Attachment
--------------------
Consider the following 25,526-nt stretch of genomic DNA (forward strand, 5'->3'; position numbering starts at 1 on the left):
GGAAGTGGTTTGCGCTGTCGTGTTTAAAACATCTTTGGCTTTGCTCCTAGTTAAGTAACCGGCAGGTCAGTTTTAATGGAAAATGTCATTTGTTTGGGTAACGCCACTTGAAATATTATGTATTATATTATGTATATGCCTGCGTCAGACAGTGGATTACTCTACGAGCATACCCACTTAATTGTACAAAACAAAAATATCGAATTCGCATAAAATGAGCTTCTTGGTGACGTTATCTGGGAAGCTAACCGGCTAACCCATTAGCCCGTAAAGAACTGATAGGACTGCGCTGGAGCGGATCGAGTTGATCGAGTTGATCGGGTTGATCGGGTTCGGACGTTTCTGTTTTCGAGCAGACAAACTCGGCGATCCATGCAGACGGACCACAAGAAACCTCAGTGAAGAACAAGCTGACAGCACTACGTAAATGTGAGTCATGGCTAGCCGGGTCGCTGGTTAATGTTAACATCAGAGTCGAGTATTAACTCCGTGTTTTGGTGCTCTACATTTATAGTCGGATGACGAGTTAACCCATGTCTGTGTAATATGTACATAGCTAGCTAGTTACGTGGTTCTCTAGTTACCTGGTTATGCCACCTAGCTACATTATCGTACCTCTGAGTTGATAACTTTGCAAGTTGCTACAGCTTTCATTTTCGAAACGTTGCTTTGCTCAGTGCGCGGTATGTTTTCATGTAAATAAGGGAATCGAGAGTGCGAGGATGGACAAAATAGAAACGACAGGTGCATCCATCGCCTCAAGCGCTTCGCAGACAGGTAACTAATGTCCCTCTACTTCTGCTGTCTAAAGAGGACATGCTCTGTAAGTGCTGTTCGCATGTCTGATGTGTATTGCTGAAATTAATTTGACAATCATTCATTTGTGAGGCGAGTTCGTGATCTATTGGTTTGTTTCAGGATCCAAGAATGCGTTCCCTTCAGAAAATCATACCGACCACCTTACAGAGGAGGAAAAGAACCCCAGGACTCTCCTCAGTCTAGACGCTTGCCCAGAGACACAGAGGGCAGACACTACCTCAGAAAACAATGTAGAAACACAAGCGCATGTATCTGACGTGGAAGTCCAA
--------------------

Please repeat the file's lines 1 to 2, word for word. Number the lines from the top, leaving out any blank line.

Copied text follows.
Consider the following 25,526-nt stretch of genomic DNA (forward strand, 5'->3'; position numbering starts at 1 on the left):
GGAAGTGGTTTGCGCTGTCGTGTTTAAAACATCTTTGGCTTTGCTCCTAGTTAAGTAACCGGCAGGTCAGTTTTAATGGAAAATGTCATTTGTTTGGGTAACGCCACTTGAAATATTATGTATTATATTATGTATATGCCTGCGTCAGACAGTGGATTACTCTACGAGCATACCCACTTAATTGTACAAAACAAAAATATCGAATTCGCATAAAATGAGCTTCTTGGTGACGTTATCTGGGAAGCTAACCGGCTAACCCATTAGCCCGTAAAGAACTGATAGGACTGCGCTGGAGCGGATCGAGTTGATCGAGTTGATCGGGTTGATCGGGTTCGGACGTTTCTGTTTTCGAGCAGACAAACTCGGCGATCCATGCAGACGGACCACAAGAAACCTCAGTGAAGAACAAGCTGACAGCACTACGTAAATGTGAGTCATGGCTAGCCGGGTCGCTGGTTAATGTTAACATCAGAGTCGAGTATTAACTCCGTGTTTTGGTGCTCTACATTTATAGTCGGATGACGAGTTAACCCATGTCTGTGTAATATGTACATAGCTAGCTAGTTACGTGGTTCTCTAGTTACCTGGTTATGCCACCTAGCTACATTATCGTACCTCTGAGTTGATAACTTTGCAAGTTGCTACAGCTTTCATTTTCGAAACGTTGCTTTGCTCAGTGCGCGGTATGTTTTCATGTAAATAAGGGAATCGAGAGTGCGAGGATGGACAAAATAGAAACGACAGGTGCATCCATCGCCTCAAGCGCTTCGCAGACAGGTAACTAATGTCCCTCTACTTCTGCTGTCTAAAGAGGACATGCTCTGTAAGTGCTGTTCGCATGTCTGATGTGTATTGCTGAAATTAATTTGACAATCATTCATTTGTGAGGCGAGTTCGTGATCTATTGGTTTGTTTCAGGATCCAAGAATGCGTTCCCTTCAGAAAATCATACCGACCACCTTACAGAGGAGGAAAAGAACCCCAGGACTCTCCTCAGTCTAGACGCTTGCCCAGAGACACAGAGGGCAGACACTACCTCAGAAAACAATGTAGAAACACAAGCGCATGTATCTGACGTGGAAGTCCAA